The issue not in the suit is that of interstate commerce, which was part of the original complaint. That concept led to an appeals court ruling that individuals in states with medical marijuana laws may supply for each other as long as money doesn't change hands and the pot doesn't cross state lines.

Though an appeals court went along with that argument, it was later rejected in June by the U.S. Supreme Court in a case known as Raich v. Gonzales.

WAMM was joined by the city and county in filing the suit back in 2003 and inlcuded that argument as part of the suit, months after federal agents raided the cooperative's Davenport garden and uprooted 167 plants. Corral and husband Mike, also a co-founder of the group, were briefly jailed but have not been charged.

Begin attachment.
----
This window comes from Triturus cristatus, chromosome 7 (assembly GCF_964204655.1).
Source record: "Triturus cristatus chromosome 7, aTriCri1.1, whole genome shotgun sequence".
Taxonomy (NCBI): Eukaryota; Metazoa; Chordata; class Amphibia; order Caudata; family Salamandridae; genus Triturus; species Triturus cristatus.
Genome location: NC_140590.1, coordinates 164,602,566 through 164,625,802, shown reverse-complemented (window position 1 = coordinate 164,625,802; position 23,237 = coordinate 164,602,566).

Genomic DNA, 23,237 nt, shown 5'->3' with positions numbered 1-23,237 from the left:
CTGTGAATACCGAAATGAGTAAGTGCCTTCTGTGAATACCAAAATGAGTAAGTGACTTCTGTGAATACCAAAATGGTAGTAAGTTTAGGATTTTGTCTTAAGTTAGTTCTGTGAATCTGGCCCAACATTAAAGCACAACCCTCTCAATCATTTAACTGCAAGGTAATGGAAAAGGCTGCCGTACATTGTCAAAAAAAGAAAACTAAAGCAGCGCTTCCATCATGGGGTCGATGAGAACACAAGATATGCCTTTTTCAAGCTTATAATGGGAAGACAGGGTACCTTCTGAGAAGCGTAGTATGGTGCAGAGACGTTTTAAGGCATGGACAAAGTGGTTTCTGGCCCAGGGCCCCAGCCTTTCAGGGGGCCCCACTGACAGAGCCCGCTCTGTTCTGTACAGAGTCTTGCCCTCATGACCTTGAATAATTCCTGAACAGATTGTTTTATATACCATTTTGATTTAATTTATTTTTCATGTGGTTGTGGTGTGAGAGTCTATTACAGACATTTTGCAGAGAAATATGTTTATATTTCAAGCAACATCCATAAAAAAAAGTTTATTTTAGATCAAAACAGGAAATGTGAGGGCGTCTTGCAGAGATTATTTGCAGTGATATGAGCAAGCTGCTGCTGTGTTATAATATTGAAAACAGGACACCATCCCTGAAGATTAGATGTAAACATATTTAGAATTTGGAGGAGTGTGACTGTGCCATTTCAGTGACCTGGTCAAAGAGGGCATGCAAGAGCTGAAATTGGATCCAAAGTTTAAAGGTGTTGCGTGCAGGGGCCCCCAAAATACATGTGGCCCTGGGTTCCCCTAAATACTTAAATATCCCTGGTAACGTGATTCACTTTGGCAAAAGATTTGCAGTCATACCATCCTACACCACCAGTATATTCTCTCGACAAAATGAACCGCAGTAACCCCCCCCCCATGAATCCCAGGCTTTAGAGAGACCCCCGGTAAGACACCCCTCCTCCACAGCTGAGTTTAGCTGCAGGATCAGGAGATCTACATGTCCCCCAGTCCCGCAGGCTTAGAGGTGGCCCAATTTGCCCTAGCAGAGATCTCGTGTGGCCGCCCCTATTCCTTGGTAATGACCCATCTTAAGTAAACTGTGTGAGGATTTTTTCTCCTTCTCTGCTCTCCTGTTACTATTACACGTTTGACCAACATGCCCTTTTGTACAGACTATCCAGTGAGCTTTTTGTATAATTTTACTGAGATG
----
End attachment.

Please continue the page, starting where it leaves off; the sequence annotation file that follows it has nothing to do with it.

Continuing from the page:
The suit seeks an injunction against future raids, as well as a judicial declaration that medical marijuana use is necessary for the sick plaintiffs and their caregivers to manage their disease and that city or county employees are not subject to prosecution for helping to implement local medical marijuana policies.

A call to the National Office of Drug Control Policy, also known as the Drug Czar, in Washington, D.C., was not immediately returned late Tuesday afternoon.

Contact Brian Seals at

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U.S. Court Hands Setback To Wamm's Fight

Postby palmspringsbum » Mon Dec 03, 2007 12:33 pm

The Santa Cruz Sentinel wrote:U.S. Court Hands Setback To Wamm's Fight For Legal Medical Pot

The Santa Cruz Sentinel
Sat, 01 Sep 2007
by Kurtis Alexander, Sentinel Staff Writer

A federal court ruling Thursday dashed hopes of local medical marijuana advocates seeking to keep the government out of their pot gardens.

In the case of Santa Cruz County v. Alberto Gonzales, U.S. District Court Judge Jeremy Fogel granted the attorney general's motion to prevent a Santa Cruz marijuana cooperative and its supporters from suing the office to stop federal marijuana raids.